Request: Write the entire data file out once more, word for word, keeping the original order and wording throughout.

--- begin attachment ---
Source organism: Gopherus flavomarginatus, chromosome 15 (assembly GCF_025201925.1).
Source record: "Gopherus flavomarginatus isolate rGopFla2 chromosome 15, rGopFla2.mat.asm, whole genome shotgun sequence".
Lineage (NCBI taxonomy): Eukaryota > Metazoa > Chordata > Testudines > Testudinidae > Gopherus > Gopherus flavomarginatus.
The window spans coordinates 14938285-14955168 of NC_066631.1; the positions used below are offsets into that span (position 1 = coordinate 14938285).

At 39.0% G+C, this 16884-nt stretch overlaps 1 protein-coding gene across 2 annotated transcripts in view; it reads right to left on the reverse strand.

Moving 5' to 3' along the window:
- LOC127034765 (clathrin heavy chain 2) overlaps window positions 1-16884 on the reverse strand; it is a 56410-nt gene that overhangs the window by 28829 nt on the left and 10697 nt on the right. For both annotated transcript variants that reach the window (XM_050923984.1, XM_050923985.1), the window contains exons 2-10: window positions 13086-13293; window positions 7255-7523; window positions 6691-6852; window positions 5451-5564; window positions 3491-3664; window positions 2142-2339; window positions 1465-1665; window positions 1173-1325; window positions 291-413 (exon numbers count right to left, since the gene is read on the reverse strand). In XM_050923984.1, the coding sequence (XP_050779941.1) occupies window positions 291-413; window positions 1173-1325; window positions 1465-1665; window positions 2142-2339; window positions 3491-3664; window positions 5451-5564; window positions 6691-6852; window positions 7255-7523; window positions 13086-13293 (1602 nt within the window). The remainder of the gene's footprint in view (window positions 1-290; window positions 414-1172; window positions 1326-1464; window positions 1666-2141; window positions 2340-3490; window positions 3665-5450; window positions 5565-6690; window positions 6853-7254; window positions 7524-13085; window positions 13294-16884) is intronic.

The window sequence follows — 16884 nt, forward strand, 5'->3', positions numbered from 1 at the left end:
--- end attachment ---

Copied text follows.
Source organism: Gopherus flavomarginatus, chromosome 15 (assembly GCF_025201925.1).
Source record: "Gopherus flavomarginatus isolate rGopFla2 chromosome 15, rGopFla2.mat.asm, whole genome shotgun sequence".
Lineage (NCBI taxonomy): Eukaryota > Metazoa > Chordata > Testudines > Testudinidae > Gopherus > Gopherus flavomarginatus.
The window spans coordinates 14938285-14955168 of NC_066631.1; the positions used below are offsets into that span (position 1 = coordinate 14938285).

At 39.0% G+C, this 16884-nt stretch overlaps 1 protein-coding gene across 2 annotated transcripts in view; it reads right to left on the reverse strand.

Moving 5' to 3' along the window:
- LOC127034765 (clathrin heavy chain 2) overlaps window positions 1-16884 on the reverse strand; it is a 56410-nt gene that overhangs the window by 28829 nt on the left and 10697 nt on the right. For both annotated transcript variants that reach the window (XM_050923984.1, XM_050923985.1), the window contains exons 2-10: window positions 13086-13293; window positions 7255-7523; window positions 6691-6852; window positions 5451-5564; window positions 3491-3664; window positions 2142-2339; window positions 1465-1665; window positions 1173-1325; window positions 291-413 (exon numbers count right to left, since the gene is read on the reverse strand). In XM_050923984.1, the coding sequence (XP_050779941.1) occupies window positions 291-413; window positions 1173-1325; window positions 1465-1665; window positions 2142-2339; window positions 3491-3664; window positions 5451-5564; window positions 6691-6852; window positions 7255-7523; window positions 13086-13293 (1602 nt within the window). The remainder of the gene's footprint in view (window positions 1-290; window positions 414-1172; window positions 1326-1464; window positions 1666-2141; window positions 2340-3490; window positions 3665-5450; window positions 5565-6690; window positions 6853-7254; window positions 7524-13085; window positions 13294-16884) is intronic.

The window sequence follows — 16884 nt, forward strand, 5'->3', positions numbered from 1 at the left end: